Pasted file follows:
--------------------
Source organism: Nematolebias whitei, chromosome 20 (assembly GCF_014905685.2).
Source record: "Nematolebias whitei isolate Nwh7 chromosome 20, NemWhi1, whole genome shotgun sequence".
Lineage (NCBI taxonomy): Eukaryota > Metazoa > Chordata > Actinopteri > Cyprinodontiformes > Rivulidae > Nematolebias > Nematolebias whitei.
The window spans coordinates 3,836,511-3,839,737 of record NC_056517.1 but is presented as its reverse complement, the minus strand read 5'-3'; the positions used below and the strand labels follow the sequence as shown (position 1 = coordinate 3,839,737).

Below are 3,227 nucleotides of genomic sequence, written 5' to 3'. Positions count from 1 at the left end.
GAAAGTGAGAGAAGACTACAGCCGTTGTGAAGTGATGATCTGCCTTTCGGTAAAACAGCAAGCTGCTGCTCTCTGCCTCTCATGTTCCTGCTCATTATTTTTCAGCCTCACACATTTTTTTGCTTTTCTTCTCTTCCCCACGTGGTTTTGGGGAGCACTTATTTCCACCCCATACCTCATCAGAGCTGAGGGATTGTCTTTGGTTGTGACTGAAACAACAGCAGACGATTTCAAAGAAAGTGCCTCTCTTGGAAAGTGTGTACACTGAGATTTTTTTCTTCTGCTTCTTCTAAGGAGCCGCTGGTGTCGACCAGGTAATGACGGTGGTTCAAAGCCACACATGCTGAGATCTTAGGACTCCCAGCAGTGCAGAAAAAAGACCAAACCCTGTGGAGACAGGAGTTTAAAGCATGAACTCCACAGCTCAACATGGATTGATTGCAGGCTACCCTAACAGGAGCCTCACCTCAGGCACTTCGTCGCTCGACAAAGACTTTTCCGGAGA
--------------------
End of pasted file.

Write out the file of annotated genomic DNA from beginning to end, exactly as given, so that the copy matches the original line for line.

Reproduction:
Source organism: Nematolebias whitei, chromosome 20 (assembly GCF_014905685.2).
Source record: "Nematolebias whitei isolate Nwh7 chromosome 20, NemWhi1, whole genome shotgun sequence".
Lineage (NCBI taxonomy): Eukaryota > Metazoa > Chordata > Actinopteri > Cyprinodontiformes > Rivulidae > Nematolebias > Nematolebias whitei.
The window spans coordinates 3,836,511-3,839,737 of record NC_056517.1 but is presented as its reverse complement, the minus strand read 5'-3'; the positions used below and the strand labels follow the sequence as shown (position 1 = coordinate 3,839,737).

Below are 3,227 nucleotides of genomic sequence, written 5' to 3'. Positions count from 1 at the left end.
GAAAGTGAGAGAAGACTACAGCCGTTGTGAAGTGATGATCTGCCTTTCGGTAAAACAGCAAGCTGCTGCTCTCTGCCTCTCATGTTCCTGCTCATTATTTTTCAGCCTCACACATTTTTTTGCTTTTCTTCTCTTCCCCACGTGGTTTTGGGGAGCACTTATTTCCACCCCATACCTCATCAGAGCTGAGGGATTGTCTTTGGTTGTGACTGAAACAACAGCAGACGATTTCAAAGAAAGTGCCTCTCTTGGAAAGTGTGTACACTGAGATTTTTTTCTTCTGCTTCTTCTAAGGAGCCGCTGGTGTCGACCAGGTAATGACGGTGGTTCAAAGCCACACATGCTGAGATCTTAGGACTCCCAGCAGTGCAGAAAAAAGACCAAACCCTGTGGAGACAGGAGTTTAAAGCATGAACTCCACAGCTCAACATGGATTGATTGCAGGCTACCCTAACAGGAGCCTCACCTCAGGCACTTCGTCGCTCGACAAAGACTTTTCCGGAGA